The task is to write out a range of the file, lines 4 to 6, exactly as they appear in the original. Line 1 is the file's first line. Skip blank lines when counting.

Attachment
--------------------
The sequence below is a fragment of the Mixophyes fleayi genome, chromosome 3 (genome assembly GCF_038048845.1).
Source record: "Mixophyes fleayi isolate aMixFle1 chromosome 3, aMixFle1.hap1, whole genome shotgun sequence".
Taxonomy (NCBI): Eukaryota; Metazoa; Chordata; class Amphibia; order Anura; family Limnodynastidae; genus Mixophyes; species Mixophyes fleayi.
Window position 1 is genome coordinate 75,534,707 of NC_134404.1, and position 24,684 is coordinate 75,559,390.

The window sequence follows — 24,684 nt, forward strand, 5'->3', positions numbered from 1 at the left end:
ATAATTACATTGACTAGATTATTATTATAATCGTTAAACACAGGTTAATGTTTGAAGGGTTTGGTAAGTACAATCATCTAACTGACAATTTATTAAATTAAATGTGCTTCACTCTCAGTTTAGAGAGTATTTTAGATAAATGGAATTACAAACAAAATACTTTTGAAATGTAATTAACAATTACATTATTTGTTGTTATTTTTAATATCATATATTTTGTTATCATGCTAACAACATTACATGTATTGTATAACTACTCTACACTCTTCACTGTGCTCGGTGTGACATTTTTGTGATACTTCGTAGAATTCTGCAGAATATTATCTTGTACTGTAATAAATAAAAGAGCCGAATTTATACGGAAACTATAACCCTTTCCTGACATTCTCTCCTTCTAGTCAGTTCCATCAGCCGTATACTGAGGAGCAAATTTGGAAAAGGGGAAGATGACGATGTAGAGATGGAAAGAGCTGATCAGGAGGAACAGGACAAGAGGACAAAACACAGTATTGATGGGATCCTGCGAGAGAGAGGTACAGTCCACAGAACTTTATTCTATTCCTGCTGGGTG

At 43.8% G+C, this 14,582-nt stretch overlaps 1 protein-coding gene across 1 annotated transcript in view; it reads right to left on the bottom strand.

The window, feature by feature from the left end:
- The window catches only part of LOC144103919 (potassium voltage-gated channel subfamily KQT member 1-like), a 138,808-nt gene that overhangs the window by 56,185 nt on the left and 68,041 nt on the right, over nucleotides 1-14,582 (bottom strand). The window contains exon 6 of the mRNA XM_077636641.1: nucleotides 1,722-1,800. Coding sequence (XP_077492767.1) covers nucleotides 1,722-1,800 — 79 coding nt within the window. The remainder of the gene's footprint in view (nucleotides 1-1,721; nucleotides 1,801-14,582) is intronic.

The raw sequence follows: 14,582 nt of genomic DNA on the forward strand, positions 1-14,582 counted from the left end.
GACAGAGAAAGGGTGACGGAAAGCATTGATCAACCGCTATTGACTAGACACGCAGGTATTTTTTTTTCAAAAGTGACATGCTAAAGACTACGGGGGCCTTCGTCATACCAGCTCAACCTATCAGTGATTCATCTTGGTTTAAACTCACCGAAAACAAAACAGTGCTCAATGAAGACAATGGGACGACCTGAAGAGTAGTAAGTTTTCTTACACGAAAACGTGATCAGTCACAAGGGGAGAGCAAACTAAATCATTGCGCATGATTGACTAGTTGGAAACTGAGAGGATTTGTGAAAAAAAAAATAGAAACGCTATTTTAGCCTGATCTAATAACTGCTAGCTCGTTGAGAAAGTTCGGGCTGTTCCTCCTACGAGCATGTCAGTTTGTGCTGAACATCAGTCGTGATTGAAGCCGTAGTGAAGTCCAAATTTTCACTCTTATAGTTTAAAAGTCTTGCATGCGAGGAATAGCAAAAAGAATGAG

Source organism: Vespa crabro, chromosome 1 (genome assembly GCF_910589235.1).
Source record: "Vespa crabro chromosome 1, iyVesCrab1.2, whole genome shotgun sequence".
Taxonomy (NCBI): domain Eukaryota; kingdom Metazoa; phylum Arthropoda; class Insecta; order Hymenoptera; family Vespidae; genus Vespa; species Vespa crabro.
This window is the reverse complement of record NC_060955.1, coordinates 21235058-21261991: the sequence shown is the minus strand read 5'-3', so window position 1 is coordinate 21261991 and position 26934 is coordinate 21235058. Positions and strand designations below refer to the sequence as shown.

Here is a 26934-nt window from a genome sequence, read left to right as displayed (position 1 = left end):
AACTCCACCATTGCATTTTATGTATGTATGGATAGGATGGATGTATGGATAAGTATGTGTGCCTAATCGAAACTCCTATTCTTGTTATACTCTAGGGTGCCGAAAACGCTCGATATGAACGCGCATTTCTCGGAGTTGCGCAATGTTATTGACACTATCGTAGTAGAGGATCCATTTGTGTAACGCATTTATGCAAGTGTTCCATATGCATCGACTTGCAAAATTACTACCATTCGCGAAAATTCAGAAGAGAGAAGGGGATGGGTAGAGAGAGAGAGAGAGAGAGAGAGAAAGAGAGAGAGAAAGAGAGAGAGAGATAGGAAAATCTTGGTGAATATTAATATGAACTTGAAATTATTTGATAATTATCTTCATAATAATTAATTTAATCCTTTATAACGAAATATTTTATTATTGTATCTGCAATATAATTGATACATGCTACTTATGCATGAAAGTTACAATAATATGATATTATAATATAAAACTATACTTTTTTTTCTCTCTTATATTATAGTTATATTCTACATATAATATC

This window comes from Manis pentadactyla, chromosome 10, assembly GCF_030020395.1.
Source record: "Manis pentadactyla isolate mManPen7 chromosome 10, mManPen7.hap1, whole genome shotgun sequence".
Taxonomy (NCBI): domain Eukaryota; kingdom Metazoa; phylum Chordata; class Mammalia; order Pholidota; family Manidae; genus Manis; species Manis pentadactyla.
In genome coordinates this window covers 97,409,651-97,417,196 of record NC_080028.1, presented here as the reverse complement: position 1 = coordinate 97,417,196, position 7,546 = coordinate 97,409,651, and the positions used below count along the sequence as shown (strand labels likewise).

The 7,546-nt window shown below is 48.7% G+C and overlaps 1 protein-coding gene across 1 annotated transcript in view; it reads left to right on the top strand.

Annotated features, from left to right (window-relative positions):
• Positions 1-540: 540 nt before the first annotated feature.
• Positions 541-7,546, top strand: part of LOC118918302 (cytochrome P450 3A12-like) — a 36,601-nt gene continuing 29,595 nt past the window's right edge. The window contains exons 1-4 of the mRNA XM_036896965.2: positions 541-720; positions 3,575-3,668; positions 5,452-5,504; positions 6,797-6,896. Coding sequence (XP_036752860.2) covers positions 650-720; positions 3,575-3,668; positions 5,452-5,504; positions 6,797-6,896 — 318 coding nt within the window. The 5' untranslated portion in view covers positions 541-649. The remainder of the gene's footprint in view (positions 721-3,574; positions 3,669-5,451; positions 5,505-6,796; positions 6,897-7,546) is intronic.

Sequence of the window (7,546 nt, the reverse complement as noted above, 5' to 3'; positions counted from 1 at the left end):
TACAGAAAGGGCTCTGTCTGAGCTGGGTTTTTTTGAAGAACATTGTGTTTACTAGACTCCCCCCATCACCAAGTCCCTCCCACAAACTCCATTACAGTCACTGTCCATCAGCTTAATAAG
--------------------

Window position 1 is genome coordinate 75,534,707 of NC_134404.1, and position 24,684 is coordinate 75,559,390.

The window sequence follows — 24,684 nt, forward strand, 5'->3', positions numbered from 1 at the left end:
ATAATTACATTGACTAGATTATTATTATAATCGTTAAACACAGGTTAATGTTTGAAGGGTTTGGTAAGTACAATCATCTAACTGACAATTTATTAAATTAAATGTGCTTCACTCTCAGTTTAGAGAGTATTTTAGATAAATGGAATTACAAACAAAATACTTTTGAAATGTAATTAACAATTACATTATTTGTTGTTATTTTTAATATCATATATTTTGTTATCATGCTAACAACATTACATGTATTGTATAACTACTCTACACTCTTCACTGTGCTCGGTGTGACATTTTTGTGATACTTCGTAGAATTCTGCAGAATATTATCTTGTACTGTAATAAATAAAAGAGCCGAATTTATACGGAAACTATAACCCTTTCCTGACATTCTCTCCTTCTAGTCAGTTCCATCAGCCGTATACTGAGGAGCAAATTTGGAAAAGGGGAAGATGACGATGTAGAGATGGAAAGAGCTGATCAGGAGGAACAGGACAAGAGGACAAAACACAGTATTGATGGGATCCTGCGAGAGAGAGGTACAGTCCACAGAACTTTATTCTATTCCTGCTGGGTG